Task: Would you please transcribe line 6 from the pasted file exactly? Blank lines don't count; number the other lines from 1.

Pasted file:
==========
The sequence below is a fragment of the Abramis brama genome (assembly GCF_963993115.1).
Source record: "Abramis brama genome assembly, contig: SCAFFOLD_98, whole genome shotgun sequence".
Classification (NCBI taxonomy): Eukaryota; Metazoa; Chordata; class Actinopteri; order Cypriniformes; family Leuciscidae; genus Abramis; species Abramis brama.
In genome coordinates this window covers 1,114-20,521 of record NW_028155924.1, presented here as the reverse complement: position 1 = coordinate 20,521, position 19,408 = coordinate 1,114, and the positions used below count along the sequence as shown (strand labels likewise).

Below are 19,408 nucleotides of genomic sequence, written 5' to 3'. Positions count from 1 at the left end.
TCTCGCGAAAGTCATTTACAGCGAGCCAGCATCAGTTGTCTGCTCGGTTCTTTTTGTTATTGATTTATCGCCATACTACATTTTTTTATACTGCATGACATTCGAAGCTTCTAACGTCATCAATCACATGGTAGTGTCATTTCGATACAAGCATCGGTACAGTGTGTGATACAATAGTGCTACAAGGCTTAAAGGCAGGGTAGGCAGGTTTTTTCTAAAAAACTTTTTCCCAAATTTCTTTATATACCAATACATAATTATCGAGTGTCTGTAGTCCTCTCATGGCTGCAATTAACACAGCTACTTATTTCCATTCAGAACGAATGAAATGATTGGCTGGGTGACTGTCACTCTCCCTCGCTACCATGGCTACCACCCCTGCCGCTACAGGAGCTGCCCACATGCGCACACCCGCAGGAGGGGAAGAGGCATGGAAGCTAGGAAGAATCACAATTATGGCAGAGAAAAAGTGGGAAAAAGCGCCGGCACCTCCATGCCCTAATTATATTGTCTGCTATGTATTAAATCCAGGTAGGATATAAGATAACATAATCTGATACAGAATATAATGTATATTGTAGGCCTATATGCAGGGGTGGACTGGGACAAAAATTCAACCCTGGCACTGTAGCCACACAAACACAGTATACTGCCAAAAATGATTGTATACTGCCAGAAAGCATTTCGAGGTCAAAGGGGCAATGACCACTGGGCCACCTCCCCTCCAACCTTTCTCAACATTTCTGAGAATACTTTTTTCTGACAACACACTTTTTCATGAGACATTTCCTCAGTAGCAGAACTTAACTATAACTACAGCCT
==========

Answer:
TCTCGCGAAAGTCATTTACAGCGAGCCAGCATCAGTTGTCTGCTCGGTTCTTTTTGTTATTGATTTATCGCCATACTACATTTTTTTATACTGCATGACATTCGAAGCTTCTAACGTCATCAATCACATGGTAGTGTCATTTCGATACAAGCATCGGTACAGTGTGTGATACAATAGTGCTACAAGGCTTAAAGGCAGGGTAGGCAGGTTTTTTCTAAAAAACTTTTTCCCAAATTTCTTTATATACCAATACATAATTATCGAGTGTCTGTAGTCCTCTCATGGCTGCAATTAACACAGCTACTTATTTCCATTCAGAACGAATGAAATGATTGGCTGGGTGACTGTCACTCTCCCTCGCTACCATGGCTACCACCCCTGCCGCTACAGGAGCTGCCCACATGCGCACACCCGCAGGAGGGGAAGAGGCATGGAAGCTAGGAAGAATCACAATTATGGCAGAGAAAAAGTGGGAAAAAGCGCCGGCACCTCCATGCCCTAATTATATTGTCTGCTATGTATTAAATCCAGGTAGGATATAAGATAACATAATCTGATACAGAATATAATGTATATTGTAGGCCTATATGCAGGGGTGGACTGGGACAAAAATTCAACCCTGGCACTGTAGCCACACAAACACAGTATACTGCCAAAAATGATTGTATACTGCCAGAAAGCATTTCGAGGTCAAAGGGGCAATGACCACTGGGCCACCTCCCCTCCAACCTTTCTCAACATTTCTGAGAATACTTTTTTCTGACAACACACTTTTTCATGAGACATTTCCTCAGTAGCAGAACTTAACTATAACTACAGCCT